The Royal Australian Navy’s premier international mine countermeasure exercise, Exercise Dugong, has wrapped up at Fleet Base West in Western Australia.
Exercise Dugong included representatives from a range of international navies including the US, UK, Canada and New Zealand, plays a major role in enhancing interoperability between participating nations in all facets of maritime mine warfare.
The exercise provided a unique opportunity for members of Australia’s Navy to work closely with international partners to develop skills in areas such as water space management and mine countermeasures.
Commanding Officer of Clearance Diving Team Four, Lieutenant Commander Ryan Post, said Exercise Dugong was a very successful exercise with all participating nations benefiting greatly from it.
"Dugong provides very shallow water mine countermeasure training, using both autonomous vehicles and clearance divers from participating nations. By bringing in our coalition partners we can work on our integration and improve how we operate together in the area of very shallow water mine countermeasures," LCDR Post said.
Royal Canadian Navy Diving Officer Lieutenant Slava Khabiam said participating nations welcomed the chance to exchange various operational techniques with their coalition partners.
"Canada has been participating in Dugong for the past few years and the exercise is very beneficial for our team as it allows us to develop our ability to integrate into an international environment," Lt(N) Khabiam said.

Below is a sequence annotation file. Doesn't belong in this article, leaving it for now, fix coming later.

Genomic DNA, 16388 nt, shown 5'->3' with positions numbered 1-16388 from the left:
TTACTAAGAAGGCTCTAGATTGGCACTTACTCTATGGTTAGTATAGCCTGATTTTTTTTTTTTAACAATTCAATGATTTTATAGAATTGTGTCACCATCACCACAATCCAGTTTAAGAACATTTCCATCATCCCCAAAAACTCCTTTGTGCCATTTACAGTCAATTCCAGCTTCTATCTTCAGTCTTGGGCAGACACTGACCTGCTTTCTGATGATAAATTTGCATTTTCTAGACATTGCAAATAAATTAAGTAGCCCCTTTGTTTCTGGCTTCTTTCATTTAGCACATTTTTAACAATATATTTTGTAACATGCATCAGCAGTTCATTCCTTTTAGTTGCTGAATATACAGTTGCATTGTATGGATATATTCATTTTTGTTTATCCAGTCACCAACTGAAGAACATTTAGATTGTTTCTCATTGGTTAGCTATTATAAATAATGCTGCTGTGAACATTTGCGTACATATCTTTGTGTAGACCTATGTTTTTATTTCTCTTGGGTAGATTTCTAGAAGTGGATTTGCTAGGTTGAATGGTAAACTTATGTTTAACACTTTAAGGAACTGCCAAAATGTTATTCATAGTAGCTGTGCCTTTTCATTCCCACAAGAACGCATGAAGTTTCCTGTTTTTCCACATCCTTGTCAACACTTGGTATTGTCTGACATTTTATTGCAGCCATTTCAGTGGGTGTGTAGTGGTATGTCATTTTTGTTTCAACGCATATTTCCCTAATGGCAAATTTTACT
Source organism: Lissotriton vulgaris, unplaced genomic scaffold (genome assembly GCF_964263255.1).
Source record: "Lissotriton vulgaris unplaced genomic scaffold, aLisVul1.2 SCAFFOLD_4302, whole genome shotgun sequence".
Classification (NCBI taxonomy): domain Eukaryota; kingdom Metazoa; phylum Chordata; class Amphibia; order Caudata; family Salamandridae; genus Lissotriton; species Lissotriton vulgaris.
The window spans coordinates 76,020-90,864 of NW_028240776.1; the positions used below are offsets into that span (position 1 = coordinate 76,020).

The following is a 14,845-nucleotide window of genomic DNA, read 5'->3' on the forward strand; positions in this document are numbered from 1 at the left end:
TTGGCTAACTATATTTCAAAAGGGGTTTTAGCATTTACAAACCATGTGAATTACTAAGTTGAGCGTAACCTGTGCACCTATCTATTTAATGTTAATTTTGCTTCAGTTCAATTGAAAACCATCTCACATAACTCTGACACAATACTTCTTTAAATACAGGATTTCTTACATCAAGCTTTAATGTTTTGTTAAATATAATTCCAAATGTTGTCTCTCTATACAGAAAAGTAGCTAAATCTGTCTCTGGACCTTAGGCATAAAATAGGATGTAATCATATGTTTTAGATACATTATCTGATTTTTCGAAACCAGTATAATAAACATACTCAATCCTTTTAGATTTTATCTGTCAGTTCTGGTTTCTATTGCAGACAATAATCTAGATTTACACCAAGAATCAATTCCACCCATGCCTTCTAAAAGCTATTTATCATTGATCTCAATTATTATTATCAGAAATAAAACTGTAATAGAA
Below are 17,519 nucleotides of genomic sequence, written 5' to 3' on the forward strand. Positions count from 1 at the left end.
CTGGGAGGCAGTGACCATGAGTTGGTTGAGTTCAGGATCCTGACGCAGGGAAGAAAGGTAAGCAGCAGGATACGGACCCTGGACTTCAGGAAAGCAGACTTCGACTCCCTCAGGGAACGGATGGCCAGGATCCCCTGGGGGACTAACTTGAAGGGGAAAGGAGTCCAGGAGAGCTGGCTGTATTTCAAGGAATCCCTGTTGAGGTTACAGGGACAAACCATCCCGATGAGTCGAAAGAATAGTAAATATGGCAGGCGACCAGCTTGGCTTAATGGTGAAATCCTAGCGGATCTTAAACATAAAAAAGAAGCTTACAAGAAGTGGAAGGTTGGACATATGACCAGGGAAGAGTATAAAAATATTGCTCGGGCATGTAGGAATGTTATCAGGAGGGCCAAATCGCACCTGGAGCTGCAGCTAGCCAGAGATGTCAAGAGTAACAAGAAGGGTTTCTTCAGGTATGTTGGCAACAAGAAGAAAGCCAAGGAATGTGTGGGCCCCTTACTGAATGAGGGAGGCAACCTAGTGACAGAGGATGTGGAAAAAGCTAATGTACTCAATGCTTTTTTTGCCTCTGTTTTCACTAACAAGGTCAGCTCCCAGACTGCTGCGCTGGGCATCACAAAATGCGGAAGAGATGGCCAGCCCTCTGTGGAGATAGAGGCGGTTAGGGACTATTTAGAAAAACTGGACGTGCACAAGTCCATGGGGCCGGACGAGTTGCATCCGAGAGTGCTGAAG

Exercise Dugong also provides an opportunity for the US forces to practice mine countermeasure techniques in a unique environment.
Sailors from Explosive Ordnance Disposal Mobile Unit One (EODMU1), Platoon 142 will also join the exercise, using unmanned systems (UMS) to practice detecting mines and mine-like objects without putting personnel at risk in a suspected minefield.
Chief Staff Officer to Commander Task Force 75, Commander Brandon Casperson, said at the launch of the exercise, "Through Exercise Dugong '19, our explosive ordnance disposal teams will work side-by-side with their counterparts in the Royal Australian Navy to conduct a full mission profile of unmanned systems and mine countermeasures, to detect, classify and neutralise potential threats."
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By participating in Dugong, they can test their equipment and procedures in an area where salinity, water temperature and ocean floor contours differ from the environments that they are used to.
First conducted in 1988, this was the 18th iteration of the exercise. Specifically, Exercise Dugong '19 is a field training exercise encompassing very shallow water mine countermeasures, explosive ordnance disposal, counter improvised explosive device, underwater damage repair and expeditionary reconnaissance and clearance activities.